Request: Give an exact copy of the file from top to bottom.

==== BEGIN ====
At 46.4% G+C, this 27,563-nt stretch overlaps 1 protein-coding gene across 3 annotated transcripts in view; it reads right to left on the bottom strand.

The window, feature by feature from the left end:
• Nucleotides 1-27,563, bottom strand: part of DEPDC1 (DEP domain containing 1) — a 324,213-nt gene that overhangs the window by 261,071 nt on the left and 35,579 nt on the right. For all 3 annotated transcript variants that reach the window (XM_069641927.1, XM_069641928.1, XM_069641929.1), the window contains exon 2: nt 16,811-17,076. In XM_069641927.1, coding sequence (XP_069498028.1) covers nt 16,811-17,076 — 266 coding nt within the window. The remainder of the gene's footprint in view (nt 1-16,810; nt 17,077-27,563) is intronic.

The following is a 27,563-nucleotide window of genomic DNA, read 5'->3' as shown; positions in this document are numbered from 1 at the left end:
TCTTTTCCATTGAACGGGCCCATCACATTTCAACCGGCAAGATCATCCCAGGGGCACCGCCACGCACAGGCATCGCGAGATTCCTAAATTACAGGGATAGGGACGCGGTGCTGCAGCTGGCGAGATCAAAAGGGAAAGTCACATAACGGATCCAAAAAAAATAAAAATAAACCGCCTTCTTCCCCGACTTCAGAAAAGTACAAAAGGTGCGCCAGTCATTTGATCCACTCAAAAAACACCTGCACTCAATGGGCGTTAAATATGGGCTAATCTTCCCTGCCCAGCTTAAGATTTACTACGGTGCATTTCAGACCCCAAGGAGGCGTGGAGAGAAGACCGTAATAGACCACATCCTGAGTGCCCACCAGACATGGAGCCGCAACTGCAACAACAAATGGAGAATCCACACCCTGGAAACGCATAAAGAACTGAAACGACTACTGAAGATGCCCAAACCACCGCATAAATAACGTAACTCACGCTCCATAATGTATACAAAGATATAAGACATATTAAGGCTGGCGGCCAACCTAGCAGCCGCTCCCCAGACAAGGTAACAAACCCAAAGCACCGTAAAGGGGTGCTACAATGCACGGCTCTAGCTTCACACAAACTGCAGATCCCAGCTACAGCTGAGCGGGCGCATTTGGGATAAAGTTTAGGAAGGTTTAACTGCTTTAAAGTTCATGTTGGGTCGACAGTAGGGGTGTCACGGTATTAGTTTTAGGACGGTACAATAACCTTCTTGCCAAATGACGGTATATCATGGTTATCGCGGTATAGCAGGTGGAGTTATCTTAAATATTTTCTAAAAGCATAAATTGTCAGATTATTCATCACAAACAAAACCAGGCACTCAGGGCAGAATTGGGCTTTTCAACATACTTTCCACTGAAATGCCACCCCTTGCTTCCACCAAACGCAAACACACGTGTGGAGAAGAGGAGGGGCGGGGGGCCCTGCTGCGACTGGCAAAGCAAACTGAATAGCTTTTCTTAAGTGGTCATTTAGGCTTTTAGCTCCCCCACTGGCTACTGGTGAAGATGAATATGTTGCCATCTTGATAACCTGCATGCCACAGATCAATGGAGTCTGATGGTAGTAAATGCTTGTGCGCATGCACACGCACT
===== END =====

At 46.4% G+C, this 27,563-nt stretch overlaps 1 protein-coding gene across 3 annotated transcripts in view; it reads right to left on the bottom strand.

The window, feature by feature from the left end:
• Nucleotides 1-27,563, bottom strand: part of DEPDC1 (DEP domain containing 1) — a 324,213-nt gene that overhangs the window by 261,071 nt on the left and 35,579 nt on the right. For all 3 annotated transcript variants that reach the window (XM_069641927.1, XM_069641928.1, XM_069641929.1), the window contains exon 2: nt 16,811-17,076. In XM_069641927.1, coding sequence (XP_069498028.1) covers nt 16,811-17,076 — 266 coding nt within the window. The remainder of the gene's footprint in view (nt 1-16,810; nt 17,077-27,563) is intronic.

The following is a 27,563-nucleotide window of genomic DNA, read 5'->3' as shown; positions in this document are numbered from 1 at the left end:
TCTTTTCCATTGAACGGGCCCATCACATTTCAACCGGCAAGATCATCCCAGGGGCACCGCCACGCACAGGCATCGCGAGATTCCTAAATTACAGGGATAGGGACGCGGTGCTGCAGCTGGCGAGATCAAAAGGGAAAGTCACATAACGGATCCAAAAAAAATAAAAATAAACCGCCTTCTTCCCCGACTTCAGAAAAGTACAAAAGGTGCGCCAGTCATTTGATCCACTCAAAAAACACCTGCACTCAATGGGCGTTAAATATGGGCTAATCTTCCCTGCCCAGCTTAAGATTTACTACGGTGCATTTCAGACCCCAAGGAGGCGTGGAGAGAAGACCGTAATAGACCACATCCTGAGTGCCCACCAGACATGGAGCCGCAACTGCAACAACAAATGGAGAATCCACACCCTGGAAACGCATAAAGAACTGAAACGACTACTGAAGATGCCCAAACCACCGCATAAATAACGTAACTCACGCTCCATAATGTATACAAAGATATAAGACATATTAAGGCTGGCGGCCAACCTAGCAGCCGCTCCCCAGACAAGGTAACAAACCCAAAGCACCGTAAAGGGGTGCTACAATGCACGGCTCTAGCTTCACACAAACTGCAGATCCCAGCTACAGCTGAGCGGGCGCATTTGGGATAAAGTTTAGGAAGGTTTAACTGCTTTAAAGTTCATGTTGGGTCGACAGTAGGGGTGTCACGGTATTAGTTTTAGGACGGTACAATAACCTTCTTGCCAAATGACGGTATATCATGGTTATCGCGGTATAGCAGGTGGAGTTATCTTAAATATTTTCTAAAAGCATAAATTGTCAGATTATTCATCACAAACAAAACCAGGCACTCAGGGCAGAATTGGGCTTTTCAACATACTTTCCACTGAAATGCCACCCCTTGCTTCCACCAAACGCAAACACACGTGTGGAGAAGAGGAGGGGCGGGGGGCCCTGCTGCGACTGGCAAAGCAAACTGAATAGCTTTTCTTAAGTGGTCATTTAGGCTTTTAGCTCCCCCACTGGCTACTGGTGAAGATGAATATGTTGCCATCTTGATAACCTGCATGCCACAGATCAATGGAGTCTGATGGTAGTAAATGCTTGTGCGCATGCACACGCACT